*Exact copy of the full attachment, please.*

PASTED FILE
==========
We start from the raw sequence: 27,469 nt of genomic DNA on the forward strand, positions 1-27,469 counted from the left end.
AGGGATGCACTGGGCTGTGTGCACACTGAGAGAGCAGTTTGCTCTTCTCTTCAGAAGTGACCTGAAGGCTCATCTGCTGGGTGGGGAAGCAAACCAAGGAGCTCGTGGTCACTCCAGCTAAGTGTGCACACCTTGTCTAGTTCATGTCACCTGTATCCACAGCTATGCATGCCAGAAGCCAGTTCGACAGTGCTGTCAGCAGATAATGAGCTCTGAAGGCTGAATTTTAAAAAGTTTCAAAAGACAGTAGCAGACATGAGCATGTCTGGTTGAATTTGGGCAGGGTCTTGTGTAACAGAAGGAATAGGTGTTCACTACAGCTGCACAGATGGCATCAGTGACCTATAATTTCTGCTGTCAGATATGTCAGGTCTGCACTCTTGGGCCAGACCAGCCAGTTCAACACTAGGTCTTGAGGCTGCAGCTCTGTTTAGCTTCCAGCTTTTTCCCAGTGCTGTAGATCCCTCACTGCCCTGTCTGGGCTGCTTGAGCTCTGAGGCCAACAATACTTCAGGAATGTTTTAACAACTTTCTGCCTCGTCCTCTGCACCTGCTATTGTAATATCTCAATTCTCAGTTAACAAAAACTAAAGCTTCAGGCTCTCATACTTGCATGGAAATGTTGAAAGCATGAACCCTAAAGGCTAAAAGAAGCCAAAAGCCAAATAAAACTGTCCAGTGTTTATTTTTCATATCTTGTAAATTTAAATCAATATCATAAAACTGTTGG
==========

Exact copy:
We start from the raw sequence: 27,469 nt of genomic DNA on the forward strand, positions 1-27,469 counted from the left end.
AGGGATGCACTGGGCTGTGTGCACACTGAGAGAGCAGTTTGCTCTTCTCTTCAGAAGTGACCTGAAGGCTCATCTGCTGGGTGGGGAAGCAAACCAAGGAGCTCGTGGTCACTCCAGCTAAGTGTGCACACCTTGTCTAGTTCATGTCACCTGTATCCACAGCTATGCATGCCAGAAGCCAGTTCGACAGTGCTGTCAGCAGATAATGAGCTCTGAAGGCTGAATTTTAAAAAGTTTCAAAAGACAGTAGCAGACATGAGCATGTCTGGTTGAATTTGGGCAGGGTCTTGTGTAACAGAAGGAATAGGTGTTCACTACAGCTGCACAGATGGCATCAGTGACCTATAATTTCTGCTGTCAGATATGTCAGGTCTGCACTCTTGGGCCAGACCAGCCAGTTCAACACTAGGTCTTGAGGCTGCAGCTCTGTTTAGCTTCCAGCTTTTTCCCAGTGCTGTAGATCCCTCACTGCCCTGTCTGGGCTGCTTGAGCTCTGAGGCCAACAATACTTCAGGAATGTTTTAACAACTTTCTGCCTCGTCCTCTGCACCTGCTATTGTAATATCTCAATTCTCAGTTAACAAAAACTAAAGCTTCAGGCTCTCATACTTGCATGGAAATGTTGAAAGCATGAACCCTAAAGGCTAAAAGAAGCCAAAAGCCAAATAAAACTGTCCAGTGTTTATTTTTCATATCTTGTAAATTTAAATCAATATCATAAAACTGTTGG